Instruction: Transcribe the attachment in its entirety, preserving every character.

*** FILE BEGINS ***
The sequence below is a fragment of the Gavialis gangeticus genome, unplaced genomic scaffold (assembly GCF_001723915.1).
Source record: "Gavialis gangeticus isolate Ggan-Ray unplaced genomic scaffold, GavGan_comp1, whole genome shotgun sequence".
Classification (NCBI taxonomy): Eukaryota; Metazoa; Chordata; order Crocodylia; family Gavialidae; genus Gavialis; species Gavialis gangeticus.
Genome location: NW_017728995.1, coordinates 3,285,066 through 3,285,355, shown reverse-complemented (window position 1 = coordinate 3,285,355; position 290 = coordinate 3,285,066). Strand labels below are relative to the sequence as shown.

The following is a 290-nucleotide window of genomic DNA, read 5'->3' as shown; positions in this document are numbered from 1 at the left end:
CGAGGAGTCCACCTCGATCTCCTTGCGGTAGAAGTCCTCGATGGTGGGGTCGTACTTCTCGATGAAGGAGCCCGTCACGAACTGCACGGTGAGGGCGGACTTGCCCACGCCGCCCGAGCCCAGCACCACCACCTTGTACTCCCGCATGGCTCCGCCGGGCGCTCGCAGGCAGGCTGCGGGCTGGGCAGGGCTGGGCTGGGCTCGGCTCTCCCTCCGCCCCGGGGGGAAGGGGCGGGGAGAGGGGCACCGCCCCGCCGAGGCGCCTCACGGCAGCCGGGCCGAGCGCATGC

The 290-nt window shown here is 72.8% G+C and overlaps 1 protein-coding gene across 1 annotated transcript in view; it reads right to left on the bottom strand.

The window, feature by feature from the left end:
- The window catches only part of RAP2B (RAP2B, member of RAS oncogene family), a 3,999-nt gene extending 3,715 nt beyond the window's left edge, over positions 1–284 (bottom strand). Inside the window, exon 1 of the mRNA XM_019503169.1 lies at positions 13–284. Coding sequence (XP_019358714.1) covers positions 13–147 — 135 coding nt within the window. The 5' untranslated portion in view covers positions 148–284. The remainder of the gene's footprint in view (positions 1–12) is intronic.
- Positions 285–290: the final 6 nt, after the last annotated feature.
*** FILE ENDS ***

The sequence below is a fragment of the Gavialis gangeticus genome, unplaced genomic scaffold (assembly GCF_001723915.1).
Source record: "Gavialis gangeticus isolate Ggan-Ray unplaced genomic scaffold, GavGan_comp1, whole genome shotgun sequence".
Classification (NCBI taxonomy): Eukaryota; Metazoa; Chordata; order Crocodylia; family Gavialidae; genus Gavialis; species Gavialis gangeticus.
Genome location: NW_017728995.1, coordinates 3,285,066 through 3,285,355, shown reverse-complemented (window position 1 = coordinate 3,285,355; position 290 = coordinate 3,285,066). Strand labels below are relative to the sequence as shown.

The following is a 290-nucleotide window of genomic DNA, read 5'->3' as shown; positions in this document are numbered from 1 at the left end:
CGAGGAGTCCACCTCGATCTCCTTGCGGTAGAAGTCCTCGATGGTGGGGTCGTACTTCTCGATGAAGGAGCCCGTCACGAACTGCACGGTGAGGGCGGACTTGCCCACGCCGCCCGAGCCCAGCACCACCACCTTGTACTCCCGCATGGCTCCGCCGGGCGCTCGCAGGCAGGCTGCGGGCTGGGCAGGGCTGGGCTGGGCTCGGCTCTCCCTCCGCCCCGGGGGGAAGGGGCGGGGAGAGGGGCACCGCCCCGCCGAGGCGCCTCACGGCAGCCGGGCCGAGCGCATGC

The 290-nt window shown here is 72.8% G+C and overlaps 1 protein-coding gene across 1 annotated transcript in view; it reads right to left on the bottom strand.

The window, feature by feature from the left end:
- The window catches only part of RAP2B (RAP2B, member of RAS oncogene family), a 3,999-nt gene extending 3,715 nt beyond the window's left edge, over positions 1–284 (bottom strand). Inside the window, exon 1 of the mRNA XM_019503169.1 lies at positions 13–284. Coding sequence (XP_019358714.1) covers positions 13–147 — 135 coding nt within the window. The 5' untranslated portion in view covers positions 148–284. The remainder of the gene's footprint in view (positions 1–12) is intronic.
- Positions 285–290: the final 6 nt, after the last annotated feature.